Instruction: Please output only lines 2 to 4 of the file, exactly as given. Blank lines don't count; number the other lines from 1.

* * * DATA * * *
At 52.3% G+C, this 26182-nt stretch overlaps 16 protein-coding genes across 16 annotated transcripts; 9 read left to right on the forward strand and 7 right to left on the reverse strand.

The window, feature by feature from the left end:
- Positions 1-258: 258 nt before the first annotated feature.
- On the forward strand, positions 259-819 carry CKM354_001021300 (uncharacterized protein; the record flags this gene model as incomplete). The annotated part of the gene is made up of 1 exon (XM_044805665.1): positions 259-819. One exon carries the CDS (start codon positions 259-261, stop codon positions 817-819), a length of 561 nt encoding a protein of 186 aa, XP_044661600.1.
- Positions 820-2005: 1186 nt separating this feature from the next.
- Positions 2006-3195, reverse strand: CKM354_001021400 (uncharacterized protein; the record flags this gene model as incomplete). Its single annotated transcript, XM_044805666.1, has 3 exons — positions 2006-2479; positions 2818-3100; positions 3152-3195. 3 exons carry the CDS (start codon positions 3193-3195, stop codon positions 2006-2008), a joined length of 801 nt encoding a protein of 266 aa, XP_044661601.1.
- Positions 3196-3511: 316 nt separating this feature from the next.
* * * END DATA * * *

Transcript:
The window, feature by feature from the left end:
- Positions 1-258: 258 nt before the first annotated feature.
- On the forward strand, positions 259-819 carry CKM354_001021300 (uncharacterized protein; the record flags this gene model as incomplete). The annotated part of the gene is made up of 1 exon (XM_044805665.1): positions 259-819. One exon carries the CDS (start codon positions 259-261, stop codon positions 817-819), a length of 561 nt encoding a protein of 186 aa, XP_044661600.1.